What’s on Your List?
By Penny Wiegert
There is no shortage of online discussion about the current pandemic. Sadly, much of it has no basis in fact. Some of the truths about how to face it are also discussed online. Fortunately, some of that is based on truth, wisdom and even the Gospel. 
And some of the wisdom of coping is shared in memes. In case you aren’t familiar with memes, they are defined as “humorous images, videos, pieces of text, etc., which are copied (often with slight variations) and spread rapidly by internet users.”
Some of the memes posted are quite relevant. One of the most recent memes advises that rather than focusing on what the pandemic has taken from us via cancellations, closings, etc., that we should focus on what we have. Another meme says that while we are complaining about slights or worrying about what we don’t have or haven’t achieved, somewhere, someone is praying to have the things we take for granted.
That gives us all a lot to think about. Just like the Gospel discussed in Bishop Malloy’s column on page 2 of this issue, we need to be that person who goes back to our master who is Christ and says “Thank You,” because despite all that is going on, we really do have things to be grateful for.
This all gave me pause. Rather than reflect on all the things that were missed or changed this year that, in my case, included:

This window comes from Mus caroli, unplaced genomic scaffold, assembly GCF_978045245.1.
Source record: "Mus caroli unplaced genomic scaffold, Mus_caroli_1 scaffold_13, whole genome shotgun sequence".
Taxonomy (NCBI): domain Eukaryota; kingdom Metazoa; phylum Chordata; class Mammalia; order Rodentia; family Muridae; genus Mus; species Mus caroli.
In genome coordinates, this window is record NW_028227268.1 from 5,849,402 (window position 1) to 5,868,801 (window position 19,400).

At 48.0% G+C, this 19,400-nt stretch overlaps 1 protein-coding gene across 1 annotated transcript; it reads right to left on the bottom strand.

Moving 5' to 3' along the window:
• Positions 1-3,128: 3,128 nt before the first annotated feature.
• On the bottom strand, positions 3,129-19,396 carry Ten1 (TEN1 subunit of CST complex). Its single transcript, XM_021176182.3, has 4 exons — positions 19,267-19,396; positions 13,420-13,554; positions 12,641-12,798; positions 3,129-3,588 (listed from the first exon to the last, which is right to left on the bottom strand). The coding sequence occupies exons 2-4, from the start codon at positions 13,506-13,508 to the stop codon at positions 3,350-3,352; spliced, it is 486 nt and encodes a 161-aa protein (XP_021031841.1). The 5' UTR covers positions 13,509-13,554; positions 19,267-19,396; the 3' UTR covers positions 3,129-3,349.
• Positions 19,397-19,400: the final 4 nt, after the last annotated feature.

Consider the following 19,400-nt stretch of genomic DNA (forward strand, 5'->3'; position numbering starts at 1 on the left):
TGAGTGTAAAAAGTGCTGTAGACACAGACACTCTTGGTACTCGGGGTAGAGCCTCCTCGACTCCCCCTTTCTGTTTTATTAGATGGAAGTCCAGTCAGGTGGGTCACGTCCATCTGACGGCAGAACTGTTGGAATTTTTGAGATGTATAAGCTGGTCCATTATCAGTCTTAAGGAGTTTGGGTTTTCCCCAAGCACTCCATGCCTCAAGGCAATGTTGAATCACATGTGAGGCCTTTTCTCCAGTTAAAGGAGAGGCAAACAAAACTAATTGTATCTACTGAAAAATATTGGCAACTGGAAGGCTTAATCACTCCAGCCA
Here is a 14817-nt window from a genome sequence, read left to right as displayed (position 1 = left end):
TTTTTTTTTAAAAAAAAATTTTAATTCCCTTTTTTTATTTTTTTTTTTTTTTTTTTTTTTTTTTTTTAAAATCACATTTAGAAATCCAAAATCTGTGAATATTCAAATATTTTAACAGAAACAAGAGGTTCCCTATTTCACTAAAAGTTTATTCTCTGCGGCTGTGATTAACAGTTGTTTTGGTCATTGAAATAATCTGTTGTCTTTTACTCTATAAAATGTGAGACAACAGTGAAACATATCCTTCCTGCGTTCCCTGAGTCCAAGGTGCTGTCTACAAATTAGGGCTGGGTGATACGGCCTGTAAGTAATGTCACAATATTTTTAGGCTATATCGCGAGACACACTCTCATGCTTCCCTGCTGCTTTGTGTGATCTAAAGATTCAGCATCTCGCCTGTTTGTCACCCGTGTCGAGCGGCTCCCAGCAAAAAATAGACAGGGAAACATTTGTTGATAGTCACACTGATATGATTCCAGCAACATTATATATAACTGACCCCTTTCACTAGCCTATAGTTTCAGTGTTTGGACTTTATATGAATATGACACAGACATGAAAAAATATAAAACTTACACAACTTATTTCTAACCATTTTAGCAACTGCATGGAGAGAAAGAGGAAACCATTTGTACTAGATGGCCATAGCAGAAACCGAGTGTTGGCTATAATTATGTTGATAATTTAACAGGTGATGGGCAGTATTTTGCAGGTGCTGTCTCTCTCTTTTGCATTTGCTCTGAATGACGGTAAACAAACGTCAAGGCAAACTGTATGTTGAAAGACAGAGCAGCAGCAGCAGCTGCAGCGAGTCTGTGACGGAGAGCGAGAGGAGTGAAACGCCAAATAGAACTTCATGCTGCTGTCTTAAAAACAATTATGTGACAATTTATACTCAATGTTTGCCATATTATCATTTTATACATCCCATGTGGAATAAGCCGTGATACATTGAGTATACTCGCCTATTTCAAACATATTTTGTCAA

– Not dressing for church and singing joyfully about the resurrection at Mass in my home parish.
– Not having my extended family in my home for Easter dinner.
– Not having birthday parties.
– Not participating in theater.
– Not having mom and daughter shopping and lunch dates.
– Not comforting friends and family who are grieving with funeral visitations, luncheons and holding hands in prayer.
– Not having a big Father’s Day gathering, which is our tradition.
– Not kicking back on the couch with my grandkids and adult kids for pizza and a movie night.
– Not having a big Thanksgiving with games.
– Not nearly enough hugs for those who need them.
Instead those goofy little memes and the Scriptures got me to decide to focus on all the things I do have that others may not have or are currently praying to get. As I look around my home, I include on my list:
– A warm, secure home.
– Safe, clean running water whenever I need it from a tap that is close by wherever I go.
– Medicine and care for when I am, or my family is, sick.
– Available food for when we are hungry.
– Clothes to wear and a place to clean them.
– Safe transportation to get me where I need to go.
– A church close by and parishioners who pray for each other.
– A peaceful community to live in where I am not afraid to be who I am.
– A family that loves and supports each other and the technology to keep us together when we must be apart.
– A job to pay for the things I need, some things I want and enough to help others as I can.
This list by no means represents all the things to which I am grateful but you get the idea. It is a list that I wish everyone the world over could make. Even as I compiled the list I knew there were people suffering from the ravages of storms, violence, hunger and illness above and beyond the concerns presented by the pandemic. 
But in everything there must be hope. And I think hope begins with faith and prayer. The late Bishop Thomas G. Doran’s motto was “Hope is the Anchor of Life.” Yes, hope most certainly is our anchor and it certainly must be. And our hope is in the Lord who made Heaven and Earth. And to the Lord we say, “thank you.”
What’s on your list this Thanksgiving?